More Gulf Coast Residents Have Suicidal Thoughts

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Suicidal Thoughts

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An increased number of Gulf Coast residents have experienced suicidalthoughts or symptoms of post-traumatic stress disorder as the recoveryfrom Hurricane Katrina continues, according to the preliminary resultsof a new survey, the AP/Los Angeles Times reports.

For the survey, Ronald Kessler, lead researcher for the Hurricane Katrina Community Advisory Group at Harvard Medical School,and colleagues interviewed about 800 of 1,000 Louisiana, Mississippiand Alabama residents who responded to a similar survey conducted aboutsix months after the hurricane, which occurred on Aug. 29, 2005. Thelatest survey, funded by NIH,found that about 6% of respondents reported suicidal thoughts, comparedwith about 3% previously. In addition, the survey found that 21% ofrespondents reported symptoms of PTSD, compared with 16% previously.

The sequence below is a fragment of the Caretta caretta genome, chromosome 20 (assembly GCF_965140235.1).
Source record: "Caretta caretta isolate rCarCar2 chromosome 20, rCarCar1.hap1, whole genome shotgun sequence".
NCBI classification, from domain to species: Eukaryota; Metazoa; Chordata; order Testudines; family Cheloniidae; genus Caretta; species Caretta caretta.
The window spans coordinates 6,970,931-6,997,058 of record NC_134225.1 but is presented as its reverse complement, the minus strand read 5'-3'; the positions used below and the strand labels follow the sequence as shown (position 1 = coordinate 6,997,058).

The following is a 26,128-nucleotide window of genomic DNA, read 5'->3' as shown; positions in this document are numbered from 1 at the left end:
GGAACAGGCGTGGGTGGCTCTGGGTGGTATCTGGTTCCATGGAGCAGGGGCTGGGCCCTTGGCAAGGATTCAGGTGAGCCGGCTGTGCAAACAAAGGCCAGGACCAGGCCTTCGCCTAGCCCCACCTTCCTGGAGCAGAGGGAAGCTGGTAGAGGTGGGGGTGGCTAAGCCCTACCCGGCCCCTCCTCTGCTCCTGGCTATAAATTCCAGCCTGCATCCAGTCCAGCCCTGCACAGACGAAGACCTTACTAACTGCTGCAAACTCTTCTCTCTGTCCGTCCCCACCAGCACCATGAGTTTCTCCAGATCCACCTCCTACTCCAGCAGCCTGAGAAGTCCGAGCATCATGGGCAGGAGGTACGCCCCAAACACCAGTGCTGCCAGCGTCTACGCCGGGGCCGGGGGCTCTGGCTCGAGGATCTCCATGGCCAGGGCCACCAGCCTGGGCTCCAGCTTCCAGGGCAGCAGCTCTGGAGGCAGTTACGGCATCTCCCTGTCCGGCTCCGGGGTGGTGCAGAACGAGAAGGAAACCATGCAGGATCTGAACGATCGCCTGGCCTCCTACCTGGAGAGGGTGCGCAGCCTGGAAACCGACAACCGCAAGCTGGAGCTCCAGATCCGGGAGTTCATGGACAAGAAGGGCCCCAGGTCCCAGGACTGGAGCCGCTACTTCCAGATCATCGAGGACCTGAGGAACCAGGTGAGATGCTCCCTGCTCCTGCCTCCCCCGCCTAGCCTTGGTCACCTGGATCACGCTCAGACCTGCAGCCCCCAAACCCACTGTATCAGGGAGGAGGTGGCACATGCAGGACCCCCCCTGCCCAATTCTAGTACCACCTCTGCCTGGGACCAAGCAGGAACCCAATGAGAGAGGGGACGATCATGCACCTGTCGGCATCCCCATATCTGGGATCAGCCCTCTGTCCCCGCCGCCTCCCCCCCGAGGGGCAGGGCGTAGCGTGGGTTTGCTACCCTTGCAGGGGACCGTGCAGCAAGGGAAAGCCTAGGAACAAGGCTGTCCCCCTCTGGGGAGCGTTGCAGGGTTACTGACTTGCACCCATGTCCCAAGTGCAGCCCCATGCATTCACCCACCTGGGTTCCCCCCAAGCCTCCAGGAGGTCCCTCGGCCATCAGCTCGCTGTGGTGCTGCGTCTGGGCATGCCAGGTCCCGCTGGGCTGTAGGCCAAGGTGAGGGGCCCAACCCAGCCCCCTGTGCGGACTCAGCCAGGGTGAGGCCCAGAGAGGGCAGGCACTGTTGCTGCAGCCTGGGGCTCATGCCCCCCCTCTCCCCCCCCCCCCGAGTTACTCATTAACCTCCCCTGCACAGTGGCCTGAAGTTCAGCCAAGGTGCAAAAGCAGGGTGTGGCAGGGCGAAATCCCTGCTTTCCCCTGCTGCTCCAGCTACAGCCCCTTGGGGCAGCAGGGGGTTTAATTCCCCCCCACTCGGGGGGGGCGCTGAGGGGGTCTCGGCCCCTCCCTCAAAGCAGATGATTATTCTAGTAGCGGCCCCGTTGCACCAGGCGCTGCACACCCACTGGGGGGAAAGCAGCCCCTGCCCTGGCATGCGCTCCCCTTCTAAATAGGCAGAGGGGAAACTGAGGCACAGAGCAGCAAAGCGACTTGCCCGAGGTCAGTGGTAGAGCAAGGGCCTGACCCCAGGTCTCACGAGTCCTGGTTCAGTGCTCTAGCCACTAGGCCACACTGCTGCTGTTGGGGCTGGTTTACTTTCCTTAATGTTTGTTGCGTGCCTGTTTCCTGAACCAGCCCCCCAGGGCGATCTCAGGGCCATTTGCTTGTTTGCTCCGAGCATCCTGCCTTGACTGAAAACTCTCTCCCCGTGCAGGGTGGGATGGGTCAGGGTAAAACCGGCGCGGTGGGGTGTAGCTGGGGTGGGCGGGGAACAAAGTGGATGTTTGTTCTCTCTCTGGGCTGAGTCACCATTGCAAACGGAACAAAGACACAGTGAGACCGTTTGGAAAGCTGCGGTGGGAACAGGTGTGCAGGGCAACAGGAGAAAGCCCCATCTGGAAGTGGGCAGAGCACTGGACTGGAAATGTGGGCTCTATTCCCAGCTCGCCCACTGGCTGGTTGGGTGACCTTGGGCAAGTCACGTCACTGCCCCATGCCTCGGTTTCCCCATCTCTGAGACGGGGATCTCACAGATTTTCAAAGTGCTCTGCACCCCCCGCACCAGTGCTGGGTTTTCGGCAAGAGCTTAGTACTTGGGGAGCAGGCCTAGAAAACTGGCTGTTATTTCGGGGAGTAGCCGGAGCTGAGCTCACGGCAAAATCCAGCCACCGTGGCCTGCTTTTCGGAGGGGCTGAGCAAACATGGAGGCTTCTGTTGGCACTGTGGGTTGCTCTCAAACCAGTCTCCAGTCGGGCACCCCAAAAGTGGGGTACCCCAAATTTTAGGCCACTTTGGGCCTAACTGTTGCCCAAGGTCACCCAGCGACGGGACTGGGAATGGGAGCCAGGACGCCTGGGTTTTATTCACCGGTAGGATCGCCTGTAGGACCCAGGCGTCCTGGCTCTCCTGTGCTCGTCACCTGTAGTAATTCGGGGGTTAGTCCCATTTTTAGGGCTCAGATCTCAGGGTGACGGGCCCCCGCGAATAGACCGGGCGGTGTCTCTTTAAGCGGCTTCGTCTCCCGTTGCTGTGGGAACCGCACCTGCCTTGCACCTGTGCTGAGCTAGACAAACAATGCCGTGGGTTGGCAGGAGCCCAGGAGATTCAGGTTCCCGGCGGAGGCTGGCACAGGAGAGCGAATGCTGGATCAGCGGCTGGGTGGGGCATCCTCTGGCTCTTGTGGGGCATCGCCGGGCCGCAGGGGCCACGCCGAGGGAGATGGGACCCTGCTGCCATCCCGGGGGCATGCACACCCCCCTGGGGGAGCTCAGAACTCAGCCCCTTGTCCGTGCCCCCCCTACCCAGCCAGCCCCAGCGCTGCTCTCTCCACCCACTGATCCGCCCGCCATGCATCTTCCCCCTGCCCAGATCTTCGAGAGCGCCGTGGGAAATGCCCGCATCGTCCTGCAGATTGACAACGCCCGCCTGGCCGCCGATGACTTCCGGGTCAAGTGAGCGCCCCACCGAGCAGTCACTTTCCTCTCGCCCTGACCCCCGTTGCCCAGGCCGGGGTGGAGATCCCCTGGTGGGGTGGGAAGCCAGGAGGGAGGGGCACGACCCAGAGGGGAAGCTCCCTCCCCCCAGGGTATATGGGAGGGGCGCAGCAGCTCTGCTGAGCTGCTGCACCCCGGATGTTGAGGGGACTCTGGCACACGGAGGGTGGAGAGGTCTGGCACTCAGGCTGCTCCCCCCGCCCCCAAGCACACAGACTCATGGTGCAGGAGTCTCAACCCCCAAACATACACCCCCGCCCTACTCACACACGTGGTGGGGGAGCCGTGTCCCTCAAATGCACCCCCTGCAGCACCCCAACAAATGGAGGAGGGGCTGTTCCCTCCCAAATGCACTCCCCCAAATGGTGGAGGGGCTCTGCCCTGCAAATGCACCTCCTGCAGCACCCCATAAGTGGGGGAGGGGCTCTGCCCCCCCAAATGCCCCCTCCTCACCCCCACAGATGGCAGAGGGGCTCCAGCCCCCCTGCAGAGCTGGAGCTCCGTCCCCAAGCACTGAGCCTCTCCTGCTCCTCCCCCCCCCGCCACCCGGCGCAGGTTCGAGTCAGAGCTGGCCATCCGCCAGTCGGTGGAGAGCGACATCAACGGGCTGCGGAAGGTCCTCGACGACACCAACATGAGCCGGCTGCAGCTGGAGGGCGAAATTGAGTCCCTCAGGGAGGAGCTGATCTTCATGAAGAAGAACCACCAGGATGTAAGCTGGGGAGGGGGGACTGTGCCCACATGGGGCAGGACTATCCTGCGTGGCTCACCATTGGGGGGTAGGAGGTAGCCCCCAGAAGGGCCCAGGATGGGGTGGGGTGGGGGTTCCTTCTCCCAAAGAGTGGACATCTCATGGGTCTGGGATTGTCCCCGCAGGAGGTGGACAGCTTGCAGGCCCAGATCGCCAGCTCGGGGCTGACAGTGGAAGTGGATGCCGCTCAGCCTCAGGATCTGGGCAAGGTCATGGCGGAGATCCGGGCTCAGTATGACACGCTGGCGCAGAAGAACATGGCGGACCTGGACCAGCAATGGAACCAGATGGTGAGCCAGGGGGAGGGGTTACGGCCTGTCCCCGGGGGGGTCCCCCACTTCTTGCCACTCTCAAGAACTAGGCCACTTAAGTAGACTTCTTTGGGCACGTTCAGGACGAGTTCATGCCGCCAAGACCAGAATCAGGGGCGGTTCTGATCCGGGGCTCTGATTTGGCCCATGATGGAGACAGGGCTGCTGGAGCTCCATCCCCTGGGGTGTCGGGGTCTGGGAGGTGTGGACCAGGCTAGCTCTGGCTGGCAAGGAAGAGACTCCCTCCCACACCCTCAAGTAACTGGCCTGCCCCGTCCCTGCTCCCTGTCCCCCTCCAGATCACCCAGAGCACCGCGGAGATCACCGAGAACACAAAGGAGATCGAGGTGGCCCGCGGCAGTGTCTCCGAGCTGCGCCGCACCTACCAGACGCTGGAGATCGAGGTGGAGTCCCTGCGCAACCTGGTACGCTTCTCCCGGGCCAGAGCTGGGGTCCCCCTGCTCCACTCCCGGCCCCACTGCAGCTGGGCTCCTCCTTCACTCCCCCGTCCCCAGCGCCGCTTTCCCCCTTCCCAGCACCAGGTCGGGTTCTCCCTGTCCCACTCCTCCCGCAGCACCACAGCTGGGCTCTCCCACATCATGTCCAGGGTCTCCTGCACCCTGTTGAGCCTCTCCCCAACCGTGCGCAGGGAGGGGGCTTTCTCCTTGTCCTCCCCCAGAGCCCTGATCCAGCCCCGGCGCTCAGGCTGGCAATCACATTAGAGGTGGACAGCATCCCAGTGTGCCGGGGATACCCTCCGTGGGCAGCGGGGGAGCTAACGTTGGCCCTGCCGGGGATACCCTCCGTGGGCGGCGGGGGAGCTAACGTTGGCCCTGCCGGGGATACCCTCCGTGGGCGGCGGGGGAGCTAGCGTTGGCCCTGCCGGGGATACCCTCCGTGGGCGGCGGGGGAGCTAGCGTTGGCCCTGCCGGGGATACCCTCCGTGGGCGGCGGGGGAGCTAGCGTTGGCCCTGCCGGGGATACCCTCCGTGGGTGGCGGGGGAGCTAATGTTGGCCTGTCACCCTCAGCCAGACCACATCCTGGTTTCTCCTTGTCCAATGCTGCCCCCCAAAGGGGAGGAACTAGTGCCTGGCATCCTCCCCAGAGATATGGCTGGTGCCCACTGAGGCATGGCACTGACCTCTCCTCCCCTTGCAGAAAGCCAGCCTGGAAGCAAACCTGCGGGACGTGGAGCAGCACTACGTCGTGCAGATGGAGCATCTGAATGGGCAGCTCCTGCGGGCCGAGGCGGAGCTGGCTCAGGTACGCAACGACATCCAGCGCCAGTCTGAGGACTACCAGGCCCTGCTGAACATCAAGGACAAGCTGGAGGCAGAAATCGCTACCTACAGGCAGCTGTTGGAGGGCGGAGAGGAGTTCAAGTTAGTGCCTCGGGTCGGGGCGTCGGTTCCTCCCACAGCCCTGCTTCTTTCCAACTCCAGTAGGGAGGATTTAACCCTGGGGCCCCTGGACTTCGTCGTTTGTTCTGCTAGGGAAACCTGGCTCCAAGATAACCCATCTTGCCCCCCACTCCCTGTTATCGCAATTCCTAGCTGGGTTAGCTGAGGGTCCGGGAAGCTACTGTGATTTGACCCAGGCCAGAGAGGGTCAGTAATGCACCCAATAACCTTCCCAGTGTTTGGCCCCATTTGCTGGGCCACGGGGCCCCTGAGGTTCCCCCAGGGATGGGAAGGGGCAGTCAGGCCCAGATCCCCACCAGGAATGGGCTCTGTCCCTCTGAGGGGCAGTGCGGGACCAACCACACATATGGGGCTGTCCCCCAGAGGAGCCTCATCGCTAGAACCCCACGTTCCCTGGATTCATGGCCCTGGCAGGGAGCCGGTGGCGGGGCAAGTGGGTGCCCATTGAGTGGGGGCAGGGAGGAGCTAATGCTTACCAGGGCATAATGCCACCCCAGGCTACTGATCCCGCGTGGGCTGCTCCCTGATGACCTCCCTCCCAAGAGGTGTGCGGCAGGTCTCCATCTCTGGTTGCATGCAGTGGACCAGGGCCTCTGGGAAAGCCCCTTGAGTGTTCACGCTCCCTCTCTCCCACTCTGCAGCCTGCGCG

Kesslersaid that a general optimism in the months after the hurricaneprotected many Gulf Coast residents from suicidal thoughts. However, hesaid that optimism among Gulf Coast residents has decreased because therecovery from the hurricane has not met expectations (McConnaughey, AP/Los Angeles Times, 8/21). Researchers last week released the preliminary results of the survey to USA Today (Kaiser Daily Health Policy Report, 8/16).

Reprinted with permission from kaisernetwork.org. Youcan view the entire Kaiser DailyHealth Policy Report, search the archives, and sign up for email deliveryat kaisernetwork.org/email. The Kaiser Daily Health Policy Report is published for kaisernetwork.org, afree service of The Henry J. Kaiser Family Foundation.

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